What is the Embargo Act of 1807?
The Embargo Act of 1807 and the consequent Nonintercourse Acts were American laws that restricted American ships from taking part in foreign trade between 1807 and 1812. The Embargo Act along with the second act was a diplomatic response by former presidents James Madison and Thomas Jefferson designed to avoid war and protect American interests. However, these acts failed to do so but instead played a major role in the cause of the War of 1812 which was between the United States and Britain.
Both France and Britain were involved in a life-and-death fight for control over Europe, and the remote United States became a pawn in this fight for power. The United States wished to remain neutral in this conflict and maintain trade with both countries, but neither country wanted the other one to have access to American supplies. The goal in the United States was to use the technique of economic coercion in order to avoid war while subsequently punishing Britain, and forcing it to properly respect American rights.
The Nonintercourse Act, which was passed after the Embargo Act of 1807 Jefferson was strongly opposed by New England due to the fact that the act stopped American trade with Great Britain completely.
Originally, these acts were done as a way to punish Britain for having violated American rights on the high seas. The main offense in this regard was the seizure or impressment of 6,000 sailors off of American ships by force. These 6,000 sailors claimed to be citizens of the United States. If the sailors had been born within British Empire, the Royal Navy could consider them British and therefore have the authority to seize them and move them into the British Navy.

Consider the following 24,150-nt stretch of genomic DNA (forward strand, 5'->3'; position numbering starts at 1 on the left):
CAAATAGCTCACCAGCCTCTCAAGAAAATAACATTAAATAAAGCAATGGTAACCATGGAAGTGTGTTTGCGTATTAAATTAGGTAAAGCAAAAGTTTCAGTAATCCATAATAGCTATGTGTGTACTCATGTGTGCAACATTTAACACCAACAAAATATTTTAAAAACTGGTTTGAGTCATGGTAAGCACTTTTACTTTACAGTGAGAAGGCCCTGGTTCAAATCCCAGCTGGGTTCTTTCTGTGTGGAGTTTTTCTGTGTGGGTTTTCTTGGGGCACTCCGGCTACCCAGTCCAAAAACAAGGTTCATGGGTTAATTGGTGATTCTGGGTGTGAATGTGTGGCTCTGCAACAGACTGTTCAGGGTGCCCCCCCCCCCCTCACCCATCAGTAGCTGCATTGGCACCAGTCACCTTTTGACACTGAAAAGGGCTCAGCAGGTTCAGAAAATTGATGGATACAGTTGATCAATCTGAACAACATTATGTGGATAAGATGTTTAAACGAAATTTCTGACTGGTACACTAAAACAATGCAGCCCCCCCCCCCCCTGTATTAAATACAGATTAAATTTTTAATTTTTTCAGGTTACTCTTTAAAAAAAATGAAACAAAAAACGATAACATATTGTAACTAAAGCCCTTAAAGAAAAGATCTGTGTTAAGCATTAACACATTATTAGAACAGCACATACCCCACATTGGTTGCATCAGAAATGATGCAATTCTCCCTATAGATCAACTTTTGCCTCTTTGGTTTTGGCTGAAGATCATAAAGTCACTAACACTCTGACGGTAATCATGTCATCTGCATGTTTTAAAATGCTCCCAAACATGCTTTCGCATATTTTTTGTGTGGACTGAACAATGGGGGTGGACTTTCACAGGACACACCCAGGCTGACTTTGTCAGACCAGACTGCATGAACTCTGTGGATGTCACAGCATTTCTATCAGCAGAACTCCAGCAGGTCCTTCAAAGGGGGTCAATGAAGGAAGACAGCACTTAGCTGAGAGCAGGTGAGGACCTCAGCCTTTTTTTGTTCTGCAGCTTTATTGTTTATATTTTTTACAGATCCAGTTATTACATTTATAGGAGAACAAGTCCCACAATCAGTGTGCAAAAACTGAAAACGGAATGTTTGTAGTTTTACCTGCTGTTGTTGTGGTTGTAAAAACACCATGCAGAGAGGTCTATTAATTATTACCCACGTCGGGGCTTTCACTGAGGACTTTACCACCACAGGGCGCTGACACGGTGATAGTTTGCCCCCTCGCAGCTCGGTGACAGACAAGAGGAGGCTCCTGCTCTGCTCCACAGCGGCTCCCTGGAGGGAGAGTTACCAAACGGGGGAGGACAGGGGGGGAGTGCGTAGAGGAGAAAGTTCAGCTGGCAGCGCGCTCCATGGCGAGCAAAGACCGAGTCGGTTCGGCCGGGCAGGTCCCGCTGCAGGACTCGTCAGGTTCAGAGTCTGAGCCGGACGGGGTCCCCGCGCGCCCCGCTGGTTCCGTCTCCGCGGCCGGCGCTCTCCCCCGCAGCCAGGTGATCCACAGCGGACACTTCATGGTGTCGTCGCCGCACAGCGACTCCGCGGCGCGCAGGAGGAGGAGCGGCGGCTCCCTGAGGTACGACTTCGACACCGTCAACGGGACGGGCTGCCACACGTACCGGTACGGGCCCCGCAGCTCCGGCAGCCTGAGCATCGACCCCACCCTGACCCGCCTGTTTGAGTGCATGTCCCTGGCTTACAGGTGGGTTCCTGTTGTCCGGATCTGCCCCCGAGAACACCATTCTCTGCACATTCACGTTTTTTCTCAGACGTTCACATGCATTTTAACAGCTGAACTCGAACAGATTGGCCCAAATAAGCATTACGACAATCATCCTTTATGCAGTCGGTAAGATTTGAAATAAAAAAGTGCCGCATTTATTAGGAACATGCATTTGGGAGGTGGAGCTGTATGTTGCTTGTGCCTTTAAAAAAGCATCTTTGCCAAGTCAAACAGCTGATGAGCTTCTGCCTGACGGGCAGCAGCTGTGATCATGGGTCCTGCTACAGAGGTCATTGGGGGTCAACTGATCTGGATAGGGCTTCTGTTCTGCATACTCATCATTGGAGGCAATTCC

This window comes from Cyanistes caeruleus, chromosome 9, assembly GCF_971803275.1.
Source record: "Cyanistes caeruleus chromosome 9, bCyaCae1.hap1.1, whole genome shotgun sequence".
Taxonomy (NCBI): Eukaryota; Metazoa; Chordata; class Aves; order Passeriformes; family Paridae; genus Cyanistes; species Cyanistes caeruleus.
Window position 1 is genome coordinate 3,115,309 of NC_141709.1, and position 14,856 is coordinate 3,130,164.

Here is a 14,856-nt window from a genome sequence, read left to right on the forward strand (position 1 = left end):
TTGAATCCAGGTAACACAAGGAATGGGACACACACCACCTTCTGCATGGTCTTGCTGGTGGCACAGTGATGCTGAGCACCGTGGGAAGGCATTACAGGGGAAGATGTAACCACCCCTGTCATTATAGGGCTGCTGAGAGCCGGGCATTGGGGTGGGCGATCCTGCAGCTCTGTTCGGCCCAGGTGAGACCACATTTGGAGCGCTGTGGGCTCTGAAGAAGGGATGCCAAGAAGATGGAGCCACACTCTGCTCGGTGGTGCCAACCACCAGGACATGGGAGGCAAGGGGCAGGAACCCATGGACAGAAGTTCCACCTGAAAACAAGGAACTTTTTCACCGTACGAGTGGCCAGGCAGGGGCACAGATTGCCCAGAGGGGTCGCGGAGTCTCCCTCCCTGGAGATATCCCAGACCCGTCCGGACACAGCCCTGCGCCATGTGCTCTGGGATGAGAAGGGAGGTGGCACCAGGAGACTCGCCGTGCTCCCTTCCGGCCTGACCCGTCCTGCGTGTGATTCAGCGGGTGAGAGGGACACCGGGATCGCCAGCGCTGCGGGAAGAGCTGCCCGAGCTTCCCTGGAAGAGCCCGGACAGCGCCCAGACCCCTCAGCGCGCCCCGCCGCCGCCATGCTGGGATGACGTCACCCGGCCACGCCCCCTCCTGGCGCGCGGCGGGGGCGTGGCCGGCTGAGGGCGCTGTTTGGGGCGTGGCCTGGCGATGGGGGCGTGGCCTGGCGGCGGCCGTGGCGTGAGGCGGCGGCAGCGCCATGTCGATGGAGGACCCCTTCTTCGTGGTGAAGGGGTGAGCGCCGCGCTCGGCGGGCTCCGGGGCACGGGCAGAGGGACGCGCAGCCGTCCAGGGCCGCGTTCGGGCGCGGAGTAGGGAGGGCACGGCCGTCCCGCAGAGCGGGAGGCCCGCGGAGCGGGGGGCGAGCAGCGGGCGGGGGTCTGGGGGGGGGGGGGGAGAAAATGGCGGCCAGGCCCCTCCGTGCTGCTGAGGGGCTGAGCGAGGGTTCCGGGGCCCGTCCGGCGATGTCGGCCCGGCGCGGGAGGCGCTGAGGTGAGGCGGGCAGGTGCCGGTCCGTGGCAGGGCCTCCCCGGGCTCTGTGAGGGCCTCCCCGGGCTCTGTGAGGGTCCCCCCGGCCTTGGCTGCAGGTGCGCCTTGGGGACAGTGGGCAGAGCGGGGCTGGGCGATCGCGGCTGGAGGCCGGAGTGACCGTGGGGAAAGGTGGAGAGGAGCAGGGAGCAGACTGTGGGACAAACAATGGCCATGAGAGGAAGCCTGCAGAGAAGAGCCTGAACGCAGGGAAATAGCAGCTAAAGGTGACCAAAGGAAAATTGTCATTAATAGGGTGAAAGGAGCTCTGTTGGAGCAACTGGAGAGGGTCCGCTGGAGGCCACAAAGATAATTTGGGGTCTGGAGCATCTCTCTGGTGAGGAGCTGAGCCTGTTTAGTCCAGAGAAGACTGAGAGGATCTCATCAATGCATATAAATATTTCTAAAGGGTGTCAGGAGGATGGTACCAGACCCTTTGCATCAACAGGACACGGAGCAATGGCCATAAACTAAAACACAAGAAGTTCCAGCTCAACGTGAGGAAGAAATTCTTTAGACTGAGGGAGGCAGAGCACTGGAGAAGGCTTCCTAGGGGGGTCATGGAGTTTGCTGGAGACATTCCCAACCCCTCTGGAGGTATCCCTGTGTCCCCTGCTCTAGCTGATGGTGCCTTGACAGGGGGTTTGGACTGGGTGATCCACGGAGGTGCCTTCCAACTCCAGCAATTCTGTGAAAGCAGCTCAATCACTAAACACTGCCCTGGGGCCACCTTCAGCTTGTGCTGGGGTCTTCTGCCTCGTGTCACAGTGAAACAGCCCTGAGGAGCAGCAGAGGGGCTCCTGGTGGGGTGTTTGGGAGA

Other Embargo Acts were passed between 1807 and 1808, as an effort to deter and stop Americans traders from defying the previously passed embargo act by fulfilling sales to Britain or France. The embargo created enormous protest, particularly from New England, which were organized by the Federalist Party. The Federalist Party was repealed from American offices as Jefferson left his post as President in early 1809. Complaints against Britain continued despite this, and they continued until American’s declaration of war in 1812 against Britain.
Background of the Embargo Act of 1807 Jefferson
After a small truce in between 1802 and1803, the European wars restarted and continued until Napoleon was defeated in 1814. These wars resulted in American relations with France and Britain to deteriorate quickly, with high potential of war.
With Britain being the supreme on the sea, while France on the land, the European war quickly developed into a fight of blockade and counter blockades. Britain's Royal Navy closed down many harbors in Europe to American ships unless the ships first traded through the British ports. Meanwhile, France declared a paper blockade against Britain and seized all American ships that submitted to British regulations. The Royal Navy required large numbers of sailors to enforce their blockades and saw the United States merchant fleet as an easy source for British sailors.
The British method of impressment dishonored and humiliated the United States because the country was unable to defend its ships and protect its sailors. This British system of taking British deserters, who were mostly Americans, from ships from the United States and pushing them to be a part of the Royal Navy enlarged significantly after 1803, and resulted in bitter anger from the United States. This anger reached a high point after June 22, 1807, after the Leopard, a British ship, attacked the Chesapeake, an American ship, off the United States coast, and took four suspected deserters from the ship. This incident was looked at by Americans as a strong insult to the honor of America. This combined with the heavy commercial restrictions produced a demand by American citizens for war in the United States during the summer of 1807.